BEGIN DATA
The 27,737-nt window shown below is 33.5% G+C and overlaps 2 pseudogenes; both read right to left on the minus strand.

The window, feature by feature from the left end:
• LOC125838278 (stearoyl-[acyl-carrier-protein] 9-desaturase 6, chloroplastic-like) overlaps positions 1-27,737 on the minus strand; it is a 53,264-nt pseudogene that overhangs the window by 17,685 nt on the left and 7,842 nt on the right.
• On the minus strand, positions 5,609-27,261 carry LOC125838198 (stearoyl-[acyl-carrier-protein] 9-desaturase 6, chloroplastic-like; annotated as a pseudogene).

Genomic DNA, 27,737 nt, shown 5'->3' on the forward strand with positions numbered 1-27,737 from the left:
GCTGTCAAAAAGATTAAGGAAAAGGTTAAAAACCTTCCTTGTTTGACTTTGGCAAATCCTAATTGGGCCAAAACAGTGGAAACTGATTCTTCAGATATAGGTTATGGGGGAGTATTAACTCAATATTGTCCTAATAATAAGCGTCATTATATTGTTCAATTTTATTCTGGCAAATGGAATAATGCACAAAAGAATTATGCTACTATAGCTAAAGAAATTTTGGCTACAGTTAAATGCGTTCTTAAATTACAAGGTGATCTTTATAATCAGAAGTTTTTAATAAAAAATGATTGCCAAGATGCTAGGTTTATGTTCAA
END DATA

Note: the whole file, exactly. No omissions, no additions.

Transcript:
The 27,737-nt window shown below is 33.5% G+C and overlaps 2 pseudogenes; both read right to left on the minus strand.

The window, feature by feature from the left end:
• LOC125838278 (stearoyl-[acyl-carrier-protein] 9-desaturase 6, chloroplastic-like) overlaps positions 1-27,737 on the minus strand; it is a 53,264-nt pseudogene that overhangs the window by 17,685 nt on the left and 7,842 nt on the right.
• On the minus strand, positions 5,609-27,261 carry LOC125838198 (stearoyl-[acyl-carrier-protein] 9-desaturase 6, chloroplastic-like; annotated as a pseudogene).

Genomic DNA, 27,737 nt, shown 5'->3' on the forward strand with positions numbered 1-27,737 from the left:
GCTGTCAAAAAGATTAAGGAAAAGGTTAAAAACCTTCCTTGTTTGACTTTGGCAAATCCTAATTGGGCCAAAACAGTGGAAACTGATTCTTCAGATATAGGTTATGGGGGAGTATTAACTCAATATTGTCCTAATAATAAGCGTCATTATATTGTTCAATTTTATTCTGGCAAATGGAATAATGCACAAAAGAATTATGCTACTATAGCTAAAGAAATTTTGGCTACAGTTAAATGCGTTCTTAAATTACAAGGTGATCTTTATAATCAGAAGTTTTTAATAAAAAATGATTGCCAAGATGCTAGGTTTATGTTCAA